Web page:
Inhuman Swill : Comedy

Grand motherfucker

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My apologies if you've already seen this. Months ago—way back in March, as a matter of fact—I conceived of a poem that would incorporate hiphop-style rhymes with science fiction storytelling and would be called (as I knew even then) "Grand Motherfucker." I would write the poem sometime over the spring or summer, then perform it at the September 4th science fiction edition of Tuesday Funk.

I made a few notes, but somehow I managed to not start working on the poem in earnest until late in the morning of, er, September 4th. I worked furiously for the next few hours, finally suturing up the last rhymes at around 5:30 pm. The show began at 7:30.

Better late than never! Here's how the poem went over last Tuesday night. Or perhaps how it went down. I hope you like it.

Every sperm is sacred

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Here's a Daily Show story from last week that just about made me spit a tooth across the room. It's about the amendment State Senator Constance Johnson attempted to add to Oklahoma's odious "personhood" bill. The amendment would have tacked this language onto the bill:

[A]ny action in which a man ejaculates or otherwise deposits semen anywhere but in a woman's vagina shall be interpreted and construed as an action against an unborn child.
This video segment was the first I'd heard about the proposed amendment, and I'm embarrassed to say that it took me until partway through to realize that Sen. Johnson was making an absurdist pro-choice statement with her amendment. Then the story was twice as funny as it had been before.

Video link: "Bro-Choice" from The Daily Show with Jon Stewart


Into the belly of the beast I keep not finding time to post about my trip with Laura to the SXSW Interactive conference last month, but it was a swell time and I should probably jot down a few memories before a) they become totally instead of just mostly irrelevant, and b) they fall completely out of my head.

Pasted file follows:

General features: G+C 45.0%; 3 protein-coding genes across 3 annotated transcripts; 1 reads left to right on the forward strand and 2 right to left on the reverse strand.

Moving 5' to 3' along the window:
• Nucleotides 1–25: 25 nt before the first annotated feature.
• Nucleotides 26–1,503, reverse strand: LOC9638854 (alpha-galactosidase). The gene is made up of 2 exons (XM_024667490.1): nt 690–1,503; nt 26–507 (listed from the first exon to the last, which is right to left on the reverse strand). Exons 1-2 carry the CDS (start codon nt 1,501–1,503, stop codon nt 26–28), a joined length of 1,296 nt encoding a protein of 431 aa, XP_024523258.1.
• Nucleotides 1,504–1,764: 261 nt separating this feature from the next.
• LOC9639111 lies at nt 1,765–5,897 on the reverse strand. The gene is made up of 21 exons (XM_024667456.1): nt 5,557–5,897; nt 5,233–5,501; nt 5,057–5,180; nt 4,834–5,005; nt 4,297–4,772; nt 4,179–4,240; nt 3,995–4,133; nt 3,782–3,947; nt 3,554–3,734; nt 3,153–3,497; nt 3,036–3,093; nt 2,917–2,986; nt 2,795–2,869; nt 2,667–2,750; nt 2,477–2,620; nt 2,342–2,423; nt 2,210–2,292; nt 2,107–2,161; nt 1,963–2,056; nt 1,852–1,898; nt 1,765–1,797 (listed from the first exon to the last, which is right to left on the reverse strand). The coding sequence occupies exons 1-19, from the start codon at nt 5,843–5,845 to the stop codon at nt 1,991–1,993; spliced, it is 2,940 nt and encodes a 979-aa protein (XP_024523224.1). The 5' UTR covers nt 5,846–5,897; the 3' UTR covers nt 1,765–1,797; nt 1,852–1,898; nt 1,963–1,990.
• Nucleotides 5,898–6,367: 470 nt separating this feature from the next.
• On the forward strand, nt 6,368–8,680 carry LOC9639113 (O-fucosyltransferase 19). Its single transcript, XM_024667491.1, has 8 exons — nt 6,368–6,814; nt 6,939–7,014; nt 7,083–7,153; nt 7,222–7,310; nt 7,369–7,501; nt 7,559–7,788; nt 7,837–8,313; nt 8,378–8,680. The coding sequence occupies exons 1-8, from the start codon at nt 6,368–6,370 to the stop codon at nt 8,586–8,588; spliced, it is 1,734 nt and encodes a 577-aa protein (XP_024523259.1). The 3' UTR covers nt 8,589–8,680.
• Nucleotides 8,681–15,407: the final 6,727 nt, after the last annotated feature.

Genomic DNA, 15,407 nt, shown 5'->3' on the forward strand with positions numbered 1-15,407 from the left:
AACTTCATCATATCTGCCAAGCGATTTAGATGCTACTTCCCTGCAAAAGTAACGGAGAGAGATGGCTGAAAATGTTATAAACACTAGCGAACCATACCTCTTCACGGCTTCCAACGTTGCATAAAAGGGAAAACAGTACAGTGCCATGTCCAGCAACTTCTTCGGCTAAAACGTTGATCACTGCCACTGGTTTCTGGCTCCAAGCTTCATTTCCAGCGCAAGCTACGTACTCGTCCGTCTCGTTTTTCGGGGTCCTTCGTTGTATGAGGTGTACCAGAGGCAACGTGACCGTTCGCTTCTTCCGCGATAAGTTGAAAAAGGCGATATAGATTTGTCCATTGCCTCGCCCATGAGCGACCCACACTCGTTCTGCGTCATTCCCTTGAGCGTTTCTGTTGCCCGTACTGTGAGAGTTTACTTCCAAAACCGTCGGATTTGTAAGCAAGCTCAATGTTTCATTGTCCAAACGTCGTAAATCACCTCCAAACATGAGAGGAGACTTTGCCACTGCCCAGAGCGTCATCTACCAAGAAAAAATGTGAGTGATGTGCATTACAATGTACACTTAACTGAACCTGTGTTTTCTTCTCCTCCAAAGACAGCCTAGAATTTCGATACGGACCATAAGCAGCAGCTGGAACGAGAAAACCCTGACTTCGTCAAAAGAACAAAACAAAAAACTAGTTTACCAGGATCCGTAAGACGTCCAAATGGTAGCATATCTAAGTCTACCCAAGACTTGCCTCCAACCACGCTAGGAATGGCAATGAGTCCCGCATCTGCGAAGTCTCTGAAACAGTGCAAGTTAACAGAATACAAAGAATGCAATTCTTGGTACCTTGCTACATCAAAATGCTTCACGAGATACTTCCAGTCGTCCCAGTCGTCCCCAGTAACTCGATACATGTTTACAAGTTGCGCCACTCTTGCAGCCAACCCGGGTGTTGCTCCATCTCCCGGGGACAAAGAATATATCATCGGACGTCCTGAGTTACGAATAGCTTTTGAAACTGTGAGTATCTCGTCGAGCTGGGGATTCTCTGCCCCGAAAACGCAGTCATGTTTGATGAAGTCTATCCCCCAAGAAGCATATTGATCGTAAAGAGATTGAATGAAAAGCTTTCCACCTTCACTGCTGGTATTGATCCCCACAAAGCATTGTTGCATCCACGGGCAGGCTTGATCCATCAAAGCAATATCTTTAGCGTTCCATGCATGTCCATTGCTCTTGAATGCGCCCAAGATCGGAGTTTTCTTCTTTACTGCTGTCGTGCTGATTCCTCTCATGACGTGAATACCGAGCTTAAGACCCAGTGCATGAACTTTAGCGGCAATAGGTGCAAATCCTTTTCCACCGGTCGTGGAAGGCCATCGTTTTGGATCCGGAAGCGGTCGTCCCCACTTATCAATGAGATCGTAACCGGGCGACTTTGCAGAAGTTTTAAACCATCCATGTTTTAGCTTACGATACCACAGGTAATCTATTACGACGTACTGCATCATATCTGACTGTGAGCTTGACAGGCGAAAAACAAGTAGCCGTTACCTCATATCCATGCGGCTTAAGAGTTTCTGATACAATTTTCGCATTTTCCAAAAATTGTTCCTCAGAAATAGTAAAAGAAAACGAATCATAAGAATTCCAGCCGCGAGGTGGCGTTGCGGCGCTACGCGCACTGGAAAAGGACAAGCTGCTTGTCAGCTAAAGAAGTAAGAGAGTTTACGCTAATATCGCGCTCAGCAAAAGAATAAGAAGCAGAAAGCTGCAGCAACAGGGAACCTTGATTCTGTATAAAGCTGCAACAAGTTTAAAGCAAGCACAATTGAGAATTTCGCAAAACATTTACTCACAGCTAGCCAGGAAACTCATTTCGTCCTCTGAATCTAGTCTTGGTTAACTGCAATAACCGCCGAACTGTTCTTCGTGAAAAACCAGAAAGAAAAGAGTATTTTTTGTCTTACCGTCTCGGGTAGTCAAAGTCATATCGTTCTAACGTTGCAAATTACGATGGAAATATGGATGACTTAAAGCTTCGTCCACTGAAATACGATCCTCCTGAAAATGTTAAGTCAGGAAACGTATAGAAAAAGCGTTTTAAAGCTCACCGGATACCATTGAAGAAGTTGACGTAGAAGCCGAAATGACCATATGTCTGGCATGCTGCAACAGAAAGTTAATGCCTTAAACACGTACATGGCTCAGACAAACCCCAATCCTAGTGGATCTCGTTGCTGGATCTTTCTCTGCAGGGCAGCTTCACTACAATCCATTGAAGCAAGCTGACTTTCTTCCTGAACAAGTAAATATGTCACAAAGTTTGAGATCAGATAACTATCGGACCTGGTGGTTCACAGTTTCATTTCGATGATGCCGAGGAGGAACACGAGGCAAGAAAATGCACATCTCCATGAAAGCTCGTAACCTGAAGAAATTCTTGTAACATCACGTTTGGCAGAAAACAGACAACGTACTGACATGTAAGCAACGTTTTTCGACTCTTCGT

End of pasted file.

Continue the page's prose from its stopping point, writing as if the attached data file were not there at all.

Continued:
Laura has been to SXSWi a few times before, and she was adamant that I should come with her this year to feed the programming consultant side of my brain. We bought our memberships and booked our hotel last summer. We flew to Austin on the morning on March 8, the day before the conference started, which turned out to be a good idea in several ways, the first of which was entirely accidental. We ran into our good friend Scott Smith of Chicago magazine in the departure lounge at Midway that morning. With him were Andrew Huff of Gapers Block and Steve Prokopy of Ain't It Cool News. We were all on the same flight, and we ended up riding the bus from the airport into Austin together and all trekking to Frank for lunch (the only time that weekend we were able to get in, incidentally). We were also able to go to the convention center that afternoon and pick up our badges in fairly short order. The next day, lines at registration were a couple of hours long.

Venison sausage at Frank The panels themselves were varied and interesting. I attended discussions of augmented reality, artificial intelligence, smarter algorithms for pinch-and-zoom on touch interfaces, social/local/mobile services, online privacy, and even more abstruse topics. These panels all seem fascinating in retrospect, though I'm afraid that at the time most of them suffered from the problem of not quite living up to the promise of their descriptions in the program guide. Very useful stuff that, at worst, got me excited about doing more iOS programming.

There was time for entertainment, too. We made it out to Skinny's Ballroom to see Scott and Andrew (along with 18 other readers) participate in 20x2, an evening of two-minute readings. (They both crushed it. By which I mean they were good.) I saw a hilarious panel on comedy podcasting featuring Kevin Pollak and Doug Benson and others, and I attended Rainn Wilson's (sadly hit-and-miss) presentation about his spirituality site Soul Pancake. I managed to get into my own top pick of events, which was a live taping of Marc Maron's WTF podcast featuring Jeffrey Tambor. Jay-Z at Austin City Limits Live But it was Laura who scored the coup, using her Amex membership to get us a free pair of tickets to a special Jay-Z concert at Austin City Limits Live. ("HOVA! HOVA!")